Exclusive: Payment scheme concealed CARES Act funds for governor's staff

Federal funds used to cover salaries and benefits for Governor Kim Reynolds’ staffers were routed through the Iowa Department of Homeland Security and Emergency Management, rather than going directly to the governor’s office.

Because of the unique arrangement, state agencies’ databases and published reports on expenditures from the Coronavirus Aid, Relief and Economic Security (CARES) Act do not reveal that any funding supported the governor’s office. Instead, some show allocations from Iowa’s Coronavirus Relief Fund to Homeland Security, from which $448,449 was spent on “COVID Staffing” or “State Government COVID Staffing.”

That’s the exact dollar amount Reynolds approved to pay permanent employees on her staff for part of their work during the last three and a half months of the 2020 fiscal year. Other agencies that had staff working on the pandemic response from the State Emergency Operations Center, such as the Iowa Department of Public Health, did not receive CARES Act funding through the same indirect route.

The governor’s communications director Pat Garrett and chief of staff Sara Craig Gongol did not respond to six inquiries over a three-week period about how these payments were made and recorded.

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Federal officials: Iowa can't use CARES Act funds for software system

The state of Iowa’s contract with Workday to upgrade computer systems “is not an allowable expenditure” under the Coronavirus Aid, Relief, and Economic Security Act (CARES Act), the U.S. Treasury’s Office of Inspector General informed Iowa Department of Management Director David Roederer on October 16.

The State Auditor’s office released a copy of the letter on October 21. State Auditor Rob Sand announced two days earlier that he had also informed Governor Kim Reynolds and Roederer that spending $21 million on Workday-related costs was “not an appropriate use” of the Coronavirus Relief Fund.

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Auditor: Iowa governor misused $21 million in COVID-19 relief funds

Governor Kim Reynolds erred in directing that $21 million in federal funding from the Coronavirus Aid, Relief and Economic Security (CARES) Act be used to cover the cost of a software system purchased before the COVID-19 pandemic, according to State Auditor Rob Sand.

Sand announced on October 19 that he and the U.S. Treasury Department’s Inspector General “have advised Iowa Governor Kim Reynolds that her decision to use millions of CARES Act dollars to help implement a new software system for state government was not an allowable use of the funds.” The Treasury Department and governor’s office did not respond to requests for confirmation and comment.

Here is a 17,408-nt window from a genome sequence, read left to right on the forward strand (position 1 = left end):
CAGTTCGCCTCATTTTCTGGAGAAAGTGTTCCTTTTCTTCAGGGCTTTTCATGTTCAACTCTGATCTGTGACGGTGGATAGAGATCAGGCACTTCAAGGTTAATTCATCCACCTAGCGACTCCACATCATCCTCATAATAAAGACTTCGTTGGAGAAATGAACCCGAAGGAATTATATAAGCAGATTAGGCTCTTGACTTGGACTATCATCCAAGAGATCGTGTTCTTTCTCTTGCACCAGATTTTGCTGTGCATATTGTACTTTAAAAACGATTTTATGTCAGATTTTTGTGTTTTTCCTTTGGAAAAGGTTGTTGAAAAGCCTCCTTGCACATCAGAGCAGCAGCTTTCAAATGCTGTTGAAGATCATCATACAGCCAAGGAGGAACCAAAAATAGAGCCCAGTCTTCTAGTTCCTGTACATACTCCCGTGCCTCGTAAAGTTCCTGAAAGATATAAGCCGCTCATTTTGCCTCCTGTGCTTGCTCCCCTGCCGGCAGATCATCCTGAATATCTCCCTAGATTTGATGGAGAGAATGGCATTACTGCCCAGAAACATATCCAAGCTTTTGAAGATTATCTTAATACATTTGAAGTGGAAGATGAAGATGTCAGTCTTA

Sand also described as “questionable” the use of CARES Act funds to pay the governor’s permanent staff. Bleeding Heartland was first to report last month that Reynolds directed $448,449 in COVID-19 relief funds to pay a portion of salaries and benefits for 21 of her staffers from mid-March through June 2020. Sand warned that a federal audit may eventually determine that the payments did not meet requirements, so reallocating the funds to purposes clearly allowed under the CARES Act would be less risky for taxpayers.

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Five unanswered questions about Iowa governor's staff salary payments

Governor Kim Reynolds has defended her decision to use nearly $450,000 in federal funds from the Coronavirus Aid, Relief and Economic Security (CARES) Act to pay salaries and benefits for her permanent staffers.

But her comments at a September 16 news conference, along with information her staff provided to some reporters afterwards, left several salient questions unanswered.

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Exclusive: Iowa governor used CARES Act funds to pay staff salaries

Governor Kim Reynolds directed that nearly $450,000 in federal funding the state of Iowa received through the Coronavirus Aid, Relief and Economic Security (CARES) Act be used to cover salaries and benefits for staff working in her office.

According to documents Bleeding Heartland obtained from the Iowa Department of Management through public records requests, the funds will cover more than 60 percent of the compensation for 21 employees from March 14 through June 30, 2020.

Reynolds has not disclosed that she allocated funds for that purpose, and reports produced by the nonpartisan Legislative Services Agency have not mentioned any CARES Act funding received by the governor’s office. Nor do any such disbursements appear on a database showing thousands of state government expenditures under the CARES Act.

The governor’s communications director Pat Garrett did not respond to four requests for comment over a two-week period.

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Why did these House Republicans reject an easy win for Iowa taxpayers?

State Auditor Rob Sand had “great news” to share with members of the Iowa House and Senate Appropriations Committees in May. Federal officials had agreed not to demand repayment for alleged overbilling, provided that Iowa changed its billing practices for future audits. The savings to the state would amount to tens of thousands of dollars for each fiscal year.

Documents Bleeding Heartland obtained through a public records request confirm that key Reynolds administration officials were on board with the reform plan, and Iowa Senate appropriators took it up in June as the legislature was completing its work.

The records also show that State Representatives Gary Mohr and John Landon refused to move the fix through the Iowa House.

What they don’t explain is why.

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